corporate governance, executive compensation, regulations, Securities and Exchange Commission
This Comment suggests that the U.S. Congress should expand the SEC’s mandate so that it has clear authority to implement corporate governance standards. Part I provides an overview of problems regarding how much executive pay is given, how pay is set, and how it is disclosed. It then highlights regulatory responses to those problems, including how they provide contradictory incentives and result in unpredictability and over-regulation. Part II considers the current scope of the SEC’s mandate, including courts’ and commentators’ difficulty in defining its boundaries. Part II concludes that this difficulty sometimes makes the SEC’s regulatory actions either ineffective or beyond its mandate. Part III looks at the SEC’s recently enacted executive compensation rules and concludes that as a result of the SEC’s mandate, the rules will not fix the problems set out in Part I. Last, Part IV argues that the U.S. Congress must expand the SEC’s mandate to enable the SEC to set federal corporate governance standards, and to allow it to effectively regulate executive compensation.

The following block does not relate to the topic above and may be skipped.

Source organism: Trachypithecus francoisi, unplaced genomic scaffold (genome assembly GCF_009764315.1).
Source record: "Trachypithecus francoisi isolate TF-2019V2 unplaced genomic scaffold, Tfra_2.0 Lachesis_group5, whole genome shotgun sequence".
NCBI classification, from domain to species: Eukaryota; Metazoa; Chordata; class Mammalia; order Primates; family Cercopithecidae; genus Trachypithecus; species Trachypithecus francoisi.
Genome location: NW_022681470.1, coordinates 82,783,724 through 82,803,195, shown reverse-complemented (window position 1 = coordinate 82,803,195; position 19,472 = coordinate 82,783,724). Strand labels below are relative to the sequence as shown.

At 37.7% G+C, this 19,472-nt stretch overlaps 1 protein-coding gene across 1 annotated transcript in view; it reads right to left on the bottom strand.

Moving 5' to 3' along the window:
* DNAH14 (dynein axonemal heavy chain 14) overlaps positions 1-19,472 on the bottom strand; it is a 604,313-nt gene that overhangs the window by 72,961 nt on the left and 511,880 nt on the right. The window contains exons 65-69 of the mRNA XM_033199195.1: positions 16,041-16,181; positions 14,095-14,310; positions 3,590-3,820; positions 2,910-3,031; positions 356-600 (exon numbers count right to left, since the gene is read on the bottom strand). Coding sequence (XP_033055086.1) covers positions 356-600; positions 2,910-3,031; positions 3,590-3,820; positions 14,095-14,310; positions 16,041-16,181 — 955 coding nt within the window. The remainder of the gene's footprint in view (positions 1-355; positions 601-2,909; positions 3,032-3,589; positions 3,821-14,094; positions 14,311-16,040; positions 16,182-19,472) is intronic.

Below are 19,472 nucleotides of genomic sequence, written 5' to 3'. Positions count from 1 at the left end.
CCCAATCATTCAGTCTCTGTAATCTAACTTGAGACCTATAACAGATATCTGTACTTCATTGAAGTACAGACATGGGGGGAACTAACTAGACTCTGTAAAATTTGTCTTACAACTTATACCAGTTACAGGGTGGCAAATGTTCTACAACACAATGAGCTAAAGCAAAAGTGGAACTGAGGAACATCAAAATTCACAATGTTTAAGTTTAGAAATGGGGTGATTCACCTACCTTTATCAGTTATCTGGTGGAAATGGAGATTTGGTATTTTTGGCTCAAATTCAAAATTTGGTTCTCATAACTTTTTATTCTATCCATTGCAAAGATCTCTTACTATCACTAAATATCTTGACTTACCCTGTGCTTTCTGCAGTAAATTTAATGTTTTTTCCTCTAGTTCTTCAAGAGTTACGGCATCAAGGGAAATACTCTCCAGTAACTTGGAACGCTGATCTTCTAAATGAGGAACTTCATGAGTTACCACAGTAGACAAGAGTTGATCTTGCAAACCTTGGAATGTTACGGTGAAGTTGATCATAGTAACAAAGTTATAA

Timothy De Lizza,
The Incoherence of American Corporate Governance and the Need For Federal Standards,
34 Fordham Urb. L.J. 1111
Available at: https://ir.lawnet.fordham.edu/ulj/vol34/iss3/7